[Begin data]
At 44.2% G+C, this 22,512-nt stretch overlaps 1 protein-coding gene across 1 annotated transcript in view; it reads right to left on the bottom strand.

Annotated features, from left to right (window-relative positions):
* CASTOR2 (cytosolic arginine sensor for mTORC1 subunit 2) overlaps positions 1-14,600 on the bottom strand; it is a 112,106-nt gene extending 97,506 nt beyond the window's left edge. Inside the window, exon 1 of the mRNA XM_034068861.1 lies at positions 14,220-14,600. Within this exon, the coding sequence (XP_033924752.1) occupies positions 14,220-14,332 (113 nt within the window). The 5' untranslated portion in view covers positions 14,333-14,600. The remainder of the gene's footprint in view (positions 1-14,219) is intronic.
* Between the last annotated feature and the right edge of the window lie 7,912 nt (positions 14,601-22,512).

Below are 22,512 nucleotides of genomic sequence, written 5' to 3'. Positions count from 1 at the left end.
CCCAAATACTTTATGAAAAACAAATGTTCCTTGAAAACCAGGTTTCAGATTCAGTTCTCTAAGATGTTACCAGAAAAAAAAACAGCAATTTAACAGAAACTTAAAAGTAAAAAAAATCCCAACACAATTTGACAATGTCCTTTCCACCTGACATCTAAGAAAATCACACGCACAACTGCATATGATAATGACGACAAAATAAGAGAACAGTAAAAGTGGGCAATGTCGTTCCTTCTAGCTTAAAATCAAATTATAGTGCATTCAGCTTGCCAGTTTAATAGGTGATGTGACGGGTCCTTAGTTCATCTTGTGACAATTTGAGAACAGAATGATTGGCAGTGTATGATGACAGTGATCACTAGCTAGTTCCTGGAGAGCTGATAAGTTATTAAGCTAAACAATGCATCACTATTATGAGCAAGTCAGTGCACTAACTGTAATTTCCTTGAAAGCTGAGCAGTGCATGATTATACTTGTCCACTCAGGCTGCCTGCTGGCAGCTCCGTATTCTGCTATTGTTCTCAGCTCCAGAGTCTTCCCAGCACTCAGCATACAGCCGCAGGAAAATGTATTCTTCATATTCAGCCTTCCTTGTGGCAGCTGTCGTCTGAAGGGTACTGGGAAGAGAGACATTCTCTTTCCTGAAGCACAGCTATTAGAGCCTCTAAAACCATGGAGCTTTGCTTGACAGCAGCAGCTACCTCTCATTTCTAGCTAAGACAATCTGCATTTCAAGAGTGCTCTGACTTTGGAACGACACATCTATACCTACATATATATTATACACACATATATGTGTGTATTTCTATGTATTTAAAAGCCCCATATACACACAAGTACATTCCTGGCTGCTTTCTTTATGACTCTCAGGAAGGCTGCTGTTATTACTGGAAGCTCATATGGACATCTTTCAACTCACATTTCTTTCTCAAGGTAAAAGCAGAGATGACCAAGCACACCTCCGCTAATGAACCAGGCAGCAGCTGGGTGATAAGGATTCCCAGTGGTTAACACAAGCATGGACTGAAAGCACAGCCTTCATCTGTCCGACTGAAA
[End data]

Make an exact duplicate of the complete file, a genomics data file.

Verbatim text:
At 44.2% G+C, this 22,512-nt stretch overlaps 1 protein-coding gene across 1 annotated transcript in view; it reads right to left on the bottom strand.

Annotated features, from left to right (window-relative positions):
* CASTOR2 (cytosolic arginine sensor for mTORC1 subunit 2) overlaps positions 1-14,600 on the bottom strand; it is a 112,106-nt gene extending 97,506 nt beyond the window's left edge. Inside the window, exon 1 of the mRNA XM_034068861.1 lies at positions 14,220-14,600. Within this exon, the coding sequence (XP_033924752.1) occupies positions 14,220-14,332 (113 nt within the window). The 5' untranslated portion in view covers positions 14,333-14,600. The remainder of the gene's footprint in view (positions 1-14,219) is intronic.
* Between the last annotated feature and the right edge of the window lie 7,912 nt (positions 14,601-22,512).

Below are 22,512 nucleotides of genomic sequence, written 5' to 3'. Positions count from 1 at the left end.
CCCAAATACTTTATGAAAAACAAATGTTCCTTGAAAACCAGGTTTCAGATTCAGTTCTCTAAGATGTTACCAGAAAAAAAAACAGCAATTTAACAGAAACTTAAAAGTAAAAAAAATCCCAACACAATTTGACAATGTCCTTTCCACCTGACATCTAAGAAAATCACACGCACAACTGCATATGATAATGACGACAAAATAAGAGAACAGTAAAAGTGGGCAATGTCGTTCCTTCTAGCTTAAAATCAAATTATAGTGCATTCAGCTTGCCAGTTTAATAGGTGATGTGACGGGTCCTTAGTTCATCTTGTGACAATTTGAGAACAGAATGATTGGCAGTGTATGATGACAGTGATCACTAGCTAGTTCCTGGAGAGCTGATAAGTTATTAAGCTAAACAATGCATCACTATTATGAGCAAGTCAGTGCACTAACTGTAATTTCCTTGAAAGCTGAGCAGTGCATGATTATACTTGTCCACTCAGGCTGCCTGCTGGCAGCTCCGTATTCTGCTATTGTTCTCAGCTCCAGAGTCTTCCCAGCACTCAGCATACAGCCGCAGGAAAATGTATTCTTCATATTCAGCCTTCCTTGTGGCAGCTGTCGTCTGAAGGGTACTGGGAAGAGAGACATTCTCTTTCCTGAAGCACAGCTATTAGAGCCTCTAAAACCATGGAGCTTTGCTTGACAGCAGCAGCTACCTCTCATTTCTAGCTAAGACAATCTGCATTTCAAGAGTGCTCTGACTTTGGAACGACACATCTATACCTACATATATATTATACACACATATATGTGTGTATTTCTATGTATTTAAAAGCCCCATATACACACAAGTACATTCCTGGCTGCTTTCTTTATGACTCTCAGGAAGGCTGCTGTTATTACTGGAAGCTCATATGGACATCTTTCAACTCACATTTCTTTCTCAAGGTAAAAGCAGAGATGACCAAGCACACCTCCGCTAATGAACCAGGCAGCAGCTGGGTGATAAGGATTCCCAGTGGTTAACACAAGCATGGACTGAAAGCACAGCCTTCATCTGTCCGACTGAAA